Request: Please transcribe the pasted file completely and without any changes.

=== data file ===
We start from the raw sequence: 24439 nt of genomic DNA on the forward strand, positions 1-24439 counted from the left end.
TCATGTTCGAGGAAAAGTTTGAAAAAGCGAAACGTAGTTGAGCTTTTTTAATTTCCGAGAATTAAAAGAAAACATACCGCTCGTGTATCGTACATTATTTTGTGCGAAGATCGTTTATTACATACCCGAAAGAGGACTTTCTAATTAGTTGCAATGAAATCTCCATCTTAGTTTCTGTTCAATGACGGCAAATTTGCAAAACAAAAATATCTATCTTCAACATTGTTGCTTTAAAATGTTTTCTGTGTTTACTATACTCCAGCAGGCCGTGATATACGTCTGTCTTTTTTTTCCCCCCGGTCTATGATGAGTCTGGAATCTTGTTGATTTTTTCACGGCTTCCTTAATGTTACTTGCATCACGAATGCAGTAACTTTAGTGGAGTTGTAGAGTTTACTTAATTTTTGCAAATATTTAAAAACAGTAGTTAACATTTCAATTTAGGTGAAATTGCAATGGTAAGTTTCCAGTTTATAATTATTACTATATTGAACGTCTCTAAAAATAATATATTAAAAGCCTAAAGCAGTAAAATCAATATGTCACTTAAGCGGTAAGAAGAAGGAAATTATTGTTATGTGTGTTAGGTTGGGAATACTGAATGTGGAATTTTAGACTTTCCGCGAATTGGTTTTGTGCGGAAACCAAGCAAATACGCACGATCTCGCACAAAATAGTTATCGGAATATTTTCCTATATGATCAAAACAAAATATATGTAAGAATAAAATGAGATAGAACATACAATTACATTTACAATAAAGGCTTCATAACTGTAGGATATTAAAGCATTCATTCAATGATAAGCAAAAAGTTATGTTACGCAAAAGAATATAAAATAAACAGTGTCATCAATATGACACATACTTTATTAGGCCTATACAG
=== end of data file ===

We start from the raw sequence: 24439 nt of genomic DNA on the forward strand, positions 1-24439 counted from the left end.
TCATGTTCGAGGAAAAGTTTGAAAAAGCGAAACGTAGTTGAGCTTTTTTAATTTCCGAGAATTAAAAGAAAACATACCGCTCGTGTATCGTACATTATTTTGTGCGAAGATCGTTTATTACATACCCGAAAGAGGACTTTCTAATTAGTTGCAATGAAATCTCCATCTTAGTTTCTGTTCAATGACGGCAAATTTGCAAAACAAAAATATCTATCTTCAACATTGTTGCTTTAAAATGTTTTCTGTGTTTACTATACTCCAGCAGGCCGTGATATACGTCTGTCTTTTTTTTCCCCCCGGTCTATGATGAGTCTGGAATCTTGTTGATTTTTTCACGGCTTCCTTAATGTTACTTGCATCACGAATGCAGTAACTTTAGTGGAGTTGTAGAGTTTACTTAATTTTTGCAAATATTTAAAAACAGTAGTTAACATTTCAATTTAGGTGAAATTGCAATGGTAAGTTTCCAGTTTATAATTATTACTATATTGAACGTCTCTAAAAATAATATATTAAAAGCCTAAAGCAGTAAAATCAATATGTCACTTAAGCGGTAAGAAGAAGGAAATTATTGTTATGTGTGTTAGGTTGGGAATACTGAATGTGGAATTTTAGACTTTCCGCGAATTGGTTTTGTGCGGAAACCAAGCAAATACGCACGATCTCGCACAAAATAGTTATCGGAATATTTTCCTATATGATCAAAACAAAATATATGTAAGAATAAAATGAGATAGAACATACAATTACATTTACAATAAAGGCTTCATAACTGTAGGATATTAAAGCATTCATTCAATGATAAGCAAAAAGTTATGTTACGCAAAAGAATATAAAATAAACAGTGTCATCAATATGACACATACTTTATTAGGCCTATACAG